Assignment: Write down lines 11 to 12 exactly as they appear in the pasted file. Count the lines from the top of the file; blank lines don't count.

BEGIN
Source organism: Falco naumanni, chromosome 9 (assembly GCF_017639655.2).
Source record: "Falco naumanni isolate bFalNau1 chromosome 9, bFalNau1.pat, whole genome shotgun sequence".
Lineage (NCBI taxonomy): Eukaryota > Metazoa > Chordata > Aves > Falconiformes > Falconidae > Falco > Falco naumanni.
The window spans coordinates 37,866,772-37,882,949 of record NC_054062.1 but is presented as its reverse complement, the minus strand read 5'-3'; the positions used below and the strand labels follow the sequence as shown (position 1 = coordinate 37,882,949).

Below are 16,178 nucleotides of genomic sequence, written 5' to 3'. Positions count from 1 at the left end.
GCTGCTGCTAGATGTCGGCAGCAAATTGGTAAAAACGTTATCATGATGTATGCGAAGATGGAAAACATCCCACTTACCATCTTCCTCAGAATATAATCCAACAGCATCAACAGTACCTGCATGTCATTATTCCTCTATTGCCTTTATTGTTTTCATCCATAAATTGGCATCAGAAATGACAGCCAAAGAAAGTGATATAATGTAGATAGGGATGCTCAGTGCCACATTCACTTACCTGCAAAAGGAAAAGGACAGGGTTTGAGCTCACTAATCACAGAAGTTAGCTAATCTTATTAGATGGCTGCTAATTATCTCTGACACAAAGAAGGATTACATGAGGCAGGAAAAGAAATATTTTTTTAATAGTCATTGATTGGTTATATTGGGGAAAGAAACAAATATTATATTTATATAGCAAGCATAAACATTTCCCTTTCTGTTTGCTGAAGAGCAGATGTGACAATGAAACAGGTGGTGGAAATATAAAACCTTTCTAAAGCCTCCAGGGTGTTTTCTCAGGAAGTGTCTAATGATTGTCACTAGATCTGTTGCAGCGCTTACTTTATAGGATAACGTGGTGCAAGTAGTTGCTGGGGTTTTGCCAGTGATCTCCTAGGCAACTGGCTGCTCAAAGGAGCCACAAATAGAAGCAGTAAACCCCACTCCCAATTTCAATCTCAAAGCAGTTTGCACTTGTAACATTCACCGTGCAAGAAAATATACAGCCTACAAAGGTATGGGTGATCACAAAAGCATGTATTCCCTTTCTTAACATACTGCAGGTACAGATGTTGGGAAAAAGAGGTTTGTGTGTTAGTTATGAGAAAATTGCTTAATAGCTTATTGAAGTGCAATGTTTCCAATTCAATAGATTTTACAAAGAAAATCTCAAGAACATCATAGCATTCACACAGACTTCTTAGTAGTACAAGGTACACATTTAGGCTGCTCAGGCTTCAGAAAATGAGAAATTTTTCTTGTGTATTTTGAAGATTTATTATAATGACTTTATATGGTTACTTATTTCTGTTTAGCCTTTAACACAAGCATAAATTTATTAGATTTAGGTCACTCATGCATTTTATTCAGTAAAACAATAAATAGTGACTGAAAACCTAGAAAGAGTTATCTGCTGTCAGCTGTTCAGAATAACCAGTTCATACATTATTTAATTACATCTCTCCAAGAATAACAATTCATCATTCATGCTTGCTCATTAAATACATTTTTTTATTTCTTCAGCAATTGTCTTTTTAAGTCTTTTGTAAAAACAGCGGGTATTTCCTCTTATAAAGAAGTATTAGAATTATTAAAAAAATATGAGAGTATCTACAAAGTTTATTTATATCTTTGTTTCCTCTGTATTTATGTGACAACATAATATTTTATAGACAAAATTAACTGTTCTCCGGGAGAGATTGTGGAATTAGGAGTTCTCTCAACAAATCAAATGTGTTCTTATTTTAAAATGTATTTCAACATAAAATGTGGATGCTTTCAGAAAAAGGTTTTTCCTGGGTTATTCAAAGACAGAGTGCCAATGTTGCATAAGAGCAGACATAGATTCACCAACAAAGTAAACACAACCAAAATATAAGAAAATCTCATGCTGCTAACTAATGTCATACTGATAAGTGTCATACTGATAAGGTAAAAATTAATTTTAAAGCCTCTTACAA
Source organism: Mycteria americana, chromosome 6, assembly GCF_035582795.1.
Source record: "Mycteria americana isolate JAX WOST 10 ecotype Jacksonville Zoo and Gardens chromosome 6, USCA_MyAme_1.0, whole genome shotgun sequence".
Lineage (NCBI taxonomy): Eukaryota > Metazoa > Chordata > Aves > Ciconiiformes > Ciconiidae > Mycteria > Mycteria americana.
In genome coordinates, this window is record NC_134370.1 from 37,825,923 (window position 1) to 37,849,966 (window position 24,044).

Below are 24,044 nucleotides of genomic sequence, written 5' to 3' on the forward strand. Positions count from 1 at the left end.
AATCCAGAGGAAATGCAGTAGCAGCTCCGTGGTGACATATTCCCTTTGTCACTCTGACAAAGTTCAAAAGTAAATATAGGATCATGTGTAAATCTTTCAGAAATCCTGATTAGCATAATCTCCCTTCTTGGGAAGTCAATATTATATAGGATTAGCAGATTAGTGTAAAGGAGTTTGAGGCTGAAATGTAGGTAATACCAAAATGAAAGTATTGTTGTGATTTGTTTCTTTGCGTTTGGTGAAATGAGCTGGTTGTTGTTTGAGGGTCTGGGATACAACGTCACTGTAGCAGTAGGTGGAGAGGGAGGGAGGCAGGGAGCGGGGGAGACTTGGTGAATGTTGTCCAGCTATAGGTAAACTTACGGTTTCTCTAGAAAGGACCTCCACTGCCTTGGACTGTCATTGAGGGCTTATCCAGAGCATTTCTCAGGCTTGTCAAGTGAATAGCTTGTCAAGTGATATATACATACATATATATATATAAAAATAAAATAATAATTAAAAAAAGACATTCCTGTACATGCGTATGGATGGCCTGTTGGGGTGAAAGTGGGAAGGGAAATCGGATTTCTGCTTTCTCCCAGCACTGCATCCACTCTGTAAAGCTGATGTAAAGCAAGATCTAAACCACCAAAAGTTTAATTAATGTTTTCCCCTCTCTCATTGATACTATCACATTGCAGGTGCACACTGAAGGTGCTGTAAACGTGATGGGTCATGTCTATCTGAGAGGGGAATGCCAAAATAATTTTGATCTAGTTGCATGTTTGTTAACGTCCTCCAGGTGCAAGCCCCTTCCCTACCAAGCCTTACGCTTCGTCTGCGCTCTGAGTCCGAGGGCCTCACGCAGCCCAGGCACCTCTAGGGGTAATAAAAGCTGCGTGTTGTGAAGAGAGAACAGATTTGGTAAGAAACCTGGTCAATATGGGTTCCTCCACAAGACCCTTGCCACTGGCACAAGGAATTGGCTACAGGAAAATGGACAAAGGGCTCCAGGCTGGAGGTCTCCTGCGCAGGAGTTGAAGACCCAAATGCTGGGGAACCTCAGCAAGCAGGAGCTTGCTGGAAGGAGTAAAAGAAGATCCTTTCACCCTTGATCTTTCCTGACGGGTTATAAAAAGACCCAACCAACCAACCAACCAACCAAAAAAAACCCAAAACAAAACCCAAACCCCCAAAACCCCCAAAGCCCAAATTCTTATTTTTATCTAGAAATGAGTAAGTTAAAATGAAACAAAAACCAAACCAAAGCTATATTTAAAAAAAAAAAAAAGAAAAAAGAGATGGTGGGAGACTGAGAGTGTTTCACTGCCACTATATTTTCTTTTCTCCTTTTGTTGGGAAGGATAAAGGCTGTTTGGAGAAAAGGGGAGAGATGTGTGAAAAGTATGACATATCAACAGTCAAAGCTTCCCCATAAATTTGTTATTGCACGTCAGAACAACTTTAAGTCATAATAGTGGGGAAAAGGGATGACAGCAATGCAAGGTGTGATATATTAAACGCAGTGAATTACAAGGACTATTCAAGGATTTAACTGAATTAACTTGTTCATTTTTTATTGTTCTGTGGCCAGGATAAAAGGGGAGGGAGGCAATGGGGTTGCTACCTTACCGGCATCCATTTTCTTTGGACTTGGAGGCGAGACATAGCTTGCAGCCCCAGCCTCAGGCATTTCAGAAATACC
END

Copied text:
Below are 24,044 nucleotides of genomic sequence, written 5' to 3' on the forward strand. Positions count from 1 at the left end.
AATCCAGAGGAAATGCAGTAGCAGCTCCGTGGTGACATATTCCCTTTGTCACTCTGACAAAGTTCAAAAGTAAATATAGGATCATGTGTAAATCTTTCAGAAATCCTGATTAGCATAATCTCCCTTCTTGGGAAGTCAATATTATATAGGATTAGCAGATTAGTGTAAAGGAGTTTGAGGCTGAAATGTAGGTAATACCAAAATGAAAGTATTGTTGTGATTTGTTTCTTTGCGTTTGGTGAAATGAGCTGGTTGTTGTTTGAGGGTCTGGGATACAACGTCACTGTAGCAGTAGGTGGAGAGGGAGGGAGGCAGGGAGCGGGGGAGACTTGGTGAATGTTGTCCAGCTATAGGTAAACTTACGGTTTCTCTAGAAAGGACCTCCACTGCCTTGGACTGTCATTGAGGGCTTATCCAGAGCATTTCTCAGGCTTGTCAAGTGAATAGCTTGTCAAGTGATATATACATACATATATATATATAAAAATAAAATAATAATTAAAAAAAGACATTCCTGTACATGCGTATGGATGGCCTGTTGGGGTGAAAGTGGGAAGGGAAATCGGATTTCTGCTTTCTCCCAGCACTGCATCCACTCTGTAAAGCTGATGTAAAGCAAGATCTAAACCACCAAAAGTTTAATTAATGTTTTCCCCTCTCTCATTGATACTATCACATTGCAGGTGCACACTGAAGGTGCTGTAAACGTGATGGGTCATGTCTATCTGAGAGGGGAATGCCAAAATAATTTTGATCTAGTTGCATGTTTGTTAACGTCCTCCAGGTGCAAGCCCCTTCCCTACCAAGCCTTACGCTTCGTCTGCGCTCTGAGTCCGAGGGCCTCACGCAGCCCAGGCACCTCTAGGGGTAATAAAAGCTGCGTGTTGTGAAGAGAGAACAGATTTGGTAAGAAACCTGGTCAATATGGGTTCCTCCACAAGACCCTTGCCACTGGCACAAGGAATTGGCTACAGGAAAATGGACAAAGGGCTCCAGGCTGGAGGTCTCCTGCGCAGGAGTTGAAGACCCAAATGCTGGGGAACCTCAGCAAGCAGGAGCTTGCTGGAAGGAGTAAAAGAAGATCCTTTCACCCTTGATCTTTCCTGACGGGTTATAAAAAGACCCAACCAACCAACCAACCAACCAAAAAAAACCCAAAACAAAACCCAAACCCCCAAAACCCCCAAAGCCCAAATTCTTATTTTTATCTAGAAATGAGTAAGTTAAAATGAAACAAAAACCAAACCAAAGCTATATTTAAAAAAAAAAAAAAGAAAAAAGAGATGGTGGGAGACTGAGAGTGTTTCACTGCCACTATATTTTCTTTTCTCCTTTTGTTGGGAAGGATAAAGGCTGTTTGGAGAAAAGGGGAGAGATGTGTGAAAAGTATGACATATCAACAGTCAAAGCTTCCCCATAAATTTGTTATTGCACGTCAGAACAACTTTAAGTCATAATAGTGGGGAAAAGGGATGACAGCAATGCAAGGTGTGATATATTAAACGCAGTGAATTACAAGGACTATTCAAGGATTTAACTGAATTAACTTGTTCATTTTTTATTGTTCTGTGGCCAGGATAAAAGGGGAGGGAGGCAATGGGGTTGCTACCTTACCGGCATCCATTTTCTTTGGACTTGGAGGCGAGACATAGCTTGCAGCCCCAGCCTCAGGCATTTCAGAAATACC